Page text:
Reporter for Tampa Bay Times subpoenaed following investigative report
On Dec. 22, 2020, Bethany Barnes, an investigative reporter for the Tampa Bay Times, said she was subpoenaed by GardaWorld, a security services company, for documents relating to a series of investigative reports that revealed irregularities in maintenance and safety protocols at the company.
The subpoena was issued in connection to a 2017 lawsuit by GardaWorld in Manatee County, Florida, against the company’s former director of risk management, Christine Bouquin, whom Garda has accused of stealing company records. According to the Times, the subpoena requested all documents and communications between Barnes, Bouquin and Bouquin’s lawyer, Noel McDonell.
In March 2020, the Times published its first investigative story about GardaWorld, describing how the armored truck service the company operates in the U.S. had been neglectful in the training of its drivers and how maintenance requests made by the drivers had largely been ignored. The report quoted Bouquin, who said she had noticed issues in the company’s maintenance and safety system, and alleged that she was terminated a day after she sent an email to her supervisor about the company’s safety issues.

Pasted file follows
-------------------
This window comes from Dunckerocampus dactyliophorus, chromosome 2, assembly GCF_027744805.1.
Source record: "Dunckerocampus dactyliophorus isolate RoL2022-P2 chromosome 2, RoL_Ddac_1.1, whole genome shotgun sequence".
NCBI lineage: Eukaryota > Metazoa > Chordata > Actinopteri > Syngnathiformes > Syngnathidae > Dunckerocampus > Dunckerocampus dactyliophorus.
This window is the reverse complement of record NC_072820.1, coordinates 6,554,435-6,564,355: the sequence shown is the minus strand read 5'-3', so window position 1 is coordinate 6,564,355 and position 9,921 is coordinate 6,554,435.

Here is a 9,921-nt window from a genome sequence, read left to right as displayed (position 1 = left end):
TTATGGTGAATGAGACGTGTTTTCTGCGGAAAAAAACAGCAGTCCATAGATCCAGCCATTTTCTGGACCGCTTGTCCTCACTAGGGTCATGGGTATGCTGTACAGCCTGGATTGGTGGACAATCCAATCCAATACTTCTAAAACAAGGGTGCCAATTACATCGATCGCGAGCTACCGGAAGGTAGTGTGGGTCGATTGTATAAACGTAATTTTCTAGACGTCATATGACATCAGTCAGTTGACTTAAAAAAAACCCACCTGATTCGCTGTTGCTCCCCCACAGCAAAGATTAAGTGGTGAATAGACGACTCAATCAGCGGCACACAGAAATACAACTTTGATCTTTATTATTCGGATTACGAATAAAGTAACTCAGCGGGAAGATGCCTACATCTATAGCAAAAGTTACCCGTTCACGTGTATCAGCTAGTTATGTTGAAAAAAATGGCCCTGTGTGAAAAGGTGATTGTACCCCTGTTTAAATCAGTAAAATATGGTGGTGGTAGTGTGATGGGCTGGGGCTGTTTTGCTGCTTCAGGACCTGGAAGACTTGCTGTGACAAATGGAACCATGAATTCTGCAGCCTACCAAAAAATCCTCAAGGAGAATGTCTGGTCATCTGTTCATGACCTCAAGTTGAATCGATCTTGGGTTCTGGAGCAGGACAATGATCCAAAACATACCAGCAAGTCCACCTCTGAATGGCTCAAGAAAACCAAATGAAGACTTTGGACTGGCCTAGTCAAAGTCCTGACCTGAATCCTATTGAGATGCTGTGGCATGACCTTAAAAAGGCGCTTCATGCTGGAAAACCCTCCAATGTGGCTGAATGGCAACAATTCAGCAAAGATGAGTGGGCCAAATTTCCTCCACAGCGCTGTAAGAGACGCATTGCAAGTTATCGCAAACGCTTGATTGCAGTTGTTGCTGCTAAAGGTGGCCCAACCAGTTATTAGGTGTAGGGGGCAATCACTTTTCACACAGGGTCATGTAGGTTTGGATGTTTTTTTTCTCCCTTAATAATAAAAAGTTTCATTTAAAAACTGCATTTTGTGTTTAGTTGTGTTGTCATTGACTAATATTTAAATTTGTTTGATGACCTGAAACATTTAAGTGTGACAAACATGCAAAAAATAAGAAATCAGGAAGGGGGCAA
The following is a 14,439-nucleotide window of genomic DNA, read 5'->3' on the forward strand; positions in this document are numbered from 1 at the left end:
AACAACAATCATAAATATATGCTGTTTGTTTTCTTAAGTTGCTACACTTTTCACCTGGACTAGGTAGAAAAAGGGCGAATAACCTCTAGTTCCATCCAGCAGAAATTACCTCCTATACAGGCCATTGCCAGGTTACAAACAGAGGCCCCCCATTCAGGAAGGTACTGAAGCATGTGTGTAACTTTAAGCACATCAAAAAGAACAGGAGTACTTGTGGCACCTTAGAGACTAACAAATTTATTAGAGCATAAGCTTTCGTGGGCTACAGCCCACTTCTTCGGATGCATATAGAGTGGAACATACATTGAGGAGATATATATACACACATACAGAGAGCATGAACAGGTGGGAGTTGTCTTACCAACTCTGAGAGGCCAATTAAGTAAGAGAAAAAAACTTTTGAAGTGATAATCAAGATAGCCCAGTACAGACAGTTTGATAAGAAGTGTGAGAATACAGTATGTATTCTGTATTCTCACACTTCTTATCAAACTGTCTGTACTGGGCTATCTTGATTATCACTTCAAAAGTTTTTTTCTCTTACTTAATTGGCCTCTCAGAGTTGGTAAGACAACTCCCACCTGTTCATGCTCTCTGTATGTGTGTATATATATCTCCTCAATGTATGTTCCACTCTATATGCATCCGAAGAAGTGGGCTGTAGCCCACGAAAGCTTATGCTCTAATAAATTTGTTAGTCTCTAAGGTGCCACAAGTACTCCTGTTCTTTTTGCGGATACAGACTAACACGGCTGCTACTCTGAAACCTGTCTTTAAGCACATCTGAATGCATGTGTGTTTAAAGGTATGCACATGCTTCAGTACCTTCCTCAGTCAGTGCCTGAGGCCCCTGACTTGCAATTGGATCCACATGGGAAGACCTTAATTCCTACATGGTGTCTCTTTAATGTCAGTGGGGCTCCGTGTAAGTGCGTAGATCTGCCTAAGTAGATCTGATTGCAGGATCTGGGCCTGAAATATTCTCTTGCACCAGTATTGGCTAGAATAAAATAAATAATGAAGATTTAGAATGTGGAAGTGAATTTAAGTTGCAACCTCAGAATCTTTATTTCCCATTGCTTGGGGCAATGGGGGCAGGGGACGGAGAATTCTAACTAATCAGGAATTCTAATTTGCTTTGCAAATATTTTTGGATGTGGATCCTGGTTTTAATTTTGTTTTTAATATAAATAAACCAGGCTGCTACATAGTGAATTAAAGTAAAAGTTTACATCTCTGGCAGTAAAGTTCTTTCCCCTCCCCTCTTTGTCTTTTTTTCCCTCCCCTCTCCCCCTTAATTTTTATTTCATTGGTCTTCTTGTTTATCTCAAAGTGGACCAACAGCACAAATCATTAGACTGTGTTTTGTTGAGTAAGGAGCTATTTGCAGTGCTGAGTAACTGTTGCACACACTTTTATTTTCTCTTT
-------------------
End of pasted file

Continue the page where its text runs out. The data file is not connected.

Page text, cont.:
GardaWorld had threatened to sue the Times if it published its story about the company’s safety issues, according to the Times.
In a second report, published in October, the Times found “that Garda lost track of millions of dollars inside its vaults, then concealed the missing money from the banks that were its clients.” The report alleged that Garda also told its employees to downplay the cost of truck accidents in order to misrepresent the company’s value.
In December, Barnes took to Twitter, writing, “Some news: I have been served with a subpoena today.” The tweet also quoted attorney Carol LoCicero, who represents the paper, saying, “The Times would fight any subpoena that attempts to extract information reporters have obtained during the course of their reporting, and we plan to fight this one.”
The outlet also published an article on the subpoena.
Neither Barnes nor LoCicero responded to a request for comment as of press time.